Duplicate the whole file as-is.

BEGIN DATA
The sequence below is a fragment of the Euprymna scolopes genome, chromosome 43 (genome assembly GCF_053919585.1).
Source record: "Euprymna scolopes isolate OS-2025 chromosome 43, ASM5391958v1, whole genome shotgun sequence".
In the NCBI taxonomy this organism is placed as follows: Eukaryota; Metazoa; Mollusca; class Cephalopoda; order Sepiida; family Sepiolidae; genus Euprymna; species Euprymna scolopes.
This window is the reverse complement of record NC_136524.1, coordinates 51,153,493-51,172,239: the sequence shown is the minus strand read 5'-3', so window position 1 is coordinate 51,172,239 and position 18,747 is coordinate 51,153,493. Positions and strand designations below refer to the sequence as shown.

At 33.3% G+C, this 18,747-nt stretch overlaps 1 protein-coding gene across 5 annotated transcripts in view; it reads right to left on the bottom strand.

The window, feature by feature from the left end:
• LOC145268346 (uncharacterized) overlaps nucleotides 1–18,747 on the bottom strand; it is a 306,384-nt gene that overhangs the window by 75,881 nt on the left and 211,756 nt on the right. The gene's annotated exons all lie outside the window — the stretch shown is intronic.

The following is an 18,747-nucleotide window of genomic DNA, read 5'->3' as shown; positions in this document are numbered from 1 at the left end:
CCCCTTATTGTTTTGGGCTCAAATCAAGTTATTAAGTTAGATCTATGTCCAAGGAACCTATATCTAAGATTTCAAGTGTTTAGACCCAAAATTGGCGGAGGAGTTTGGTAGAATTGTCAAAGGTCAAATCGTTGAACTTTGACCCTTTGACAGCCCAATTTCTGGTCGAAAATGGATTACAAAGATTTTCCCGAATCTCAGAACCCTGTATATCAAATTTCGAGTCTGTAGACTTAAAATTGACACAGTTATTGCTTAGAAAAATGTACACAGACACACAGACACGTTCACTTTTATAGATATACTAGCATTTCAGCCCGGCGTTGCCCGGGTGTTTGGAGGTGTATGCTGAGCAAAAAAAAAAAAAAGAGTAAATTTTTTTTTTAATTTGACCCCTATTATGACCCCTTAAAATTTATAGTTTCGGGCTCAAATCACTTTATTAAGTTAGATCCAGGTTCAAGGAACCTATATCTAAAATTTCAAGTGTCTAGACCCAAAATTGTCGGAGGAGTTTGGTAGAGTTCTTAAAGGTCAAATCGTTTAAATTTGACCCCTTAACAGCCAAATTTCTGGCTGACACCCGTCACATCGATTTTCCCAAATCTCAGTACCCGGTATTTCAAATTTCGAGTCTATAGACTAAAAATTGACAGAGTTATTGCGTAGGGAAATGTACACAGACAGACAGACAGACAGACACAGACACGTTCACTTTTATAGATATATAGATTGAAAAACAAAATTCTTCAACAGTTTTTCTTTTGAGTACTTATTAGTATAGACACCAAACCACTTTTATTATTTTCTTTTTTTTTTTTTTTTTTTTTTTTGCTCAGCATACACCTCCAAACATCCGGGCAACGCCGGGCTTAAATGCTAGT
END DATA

The sequence below is a fragment of the Euprymna scolopes genome, chromosome 43 (genome assembly GCF_053919585.1).
Source record: "Euprymna scolopes isolate OS-2025 chromosome 43, ASM5391958v1, whole genome shotgun sequence".
In the NCBI taxonomy this organism is placed as follows: Eukaryota; Metazoa; Mollusca; class Cephalopoda; order Sepiida; family Sepiolidae; genus Euprymna; species Euprymna scolopes.
This window is the reverse complement of record NC_136524.1, coordinates 51,153,493-51,172,239: the sequence shown is the minus strand read 5'-3', so window position 1 is coordinate 51,172,239 and position 18,747 is coordinate 51,153,493. Positions and strand designations below refer to the sequence as shown.

At 33.3% G+C, this 18,747-nt stretch overlaps 1 protein-coding gene across 5 annotated transcripts in view; it reads right to left on the bottom strand.

The window, feature by feature from the left end:
• LOC145268346 (uncharacterized) overlaps nucleotides 1–18,747 on the bottom strand; it is a 306,384-nt gene that overhangs the window by 75,881 nt on the left and 211,756 nt on the right. The gene's annotated exons all lie outside the window — the stretch shown is intronic.

The following is an 18,747-nucleotide window of genomic DNA, read 5'->3' as shown; positions in this document are numbered from 1 at the left end:
CCCCTTATTGTTTTGGGCTCAAATCAAGTTATTAAGTTAGATCTATGTCCAAGGAACCTATATCTAAGATTTCAAGTGTTTAGACCCAAAATTGGCGGAGGAGTTTGGTAGAATTGTCAAAGGTCAAATCGTTGAACTTTGACCCTTTGACAGCCCAATTTCTGGTCGAAAATGGATTACAAAGATTTTCCCGAATCTCAGAACCCTGTATATCAAATTTCGAGTCTGTAGACTTAAAATTGACACAGTTATTGCTTAGAAAAATGTACACAGACACACAGACACGTTCACTTTTATAGATATACTAGCATTTCAGCCCGGCGTTGCCCGGGTGTTTGGAGGTGTATGCTGAGCAAAAAAAAAAAAAAGAGTAAATTTTTTTTTTAATTTGACCCCTATTATGACCCCTTAAAATTTATAGTTTCGGGCTCAAATCACTTTATTAAGTTAGATCCAGGTTCAAGGAACCTATATCTAAAATTTCAAGTGTCTAGACCCAAAATTGTCGGAGGAGTTTGGTAGAGTTCTTAAAGGTCAAATCGTTTAAATTTGACCCCTTAACAGCCAAATTTCTGGCTGACACCCGTCACATCGATTTTCCCAAATCTCAGTACCCGGTATTTCAAATTTCGAGTCTATAGACTAAAAATTGACAGAGTTATTGCGTAGGGAAATGTACACAGACAGACAGACAGACAGACACAGACACGTTCACTTTTATAGATATATAGATTGAAAAACAAAATTCTTCAACAGTTTTTCTTTTGAGTACTTATTAGTATAGACACCAAACCACTTTTATTATTTTCTTTTTTTTTTTTTTTTTTTTTTTTGCTCAGCATACACCTCCAAACATCCGGGCAACGCCGGGCTTAAATGCTAGT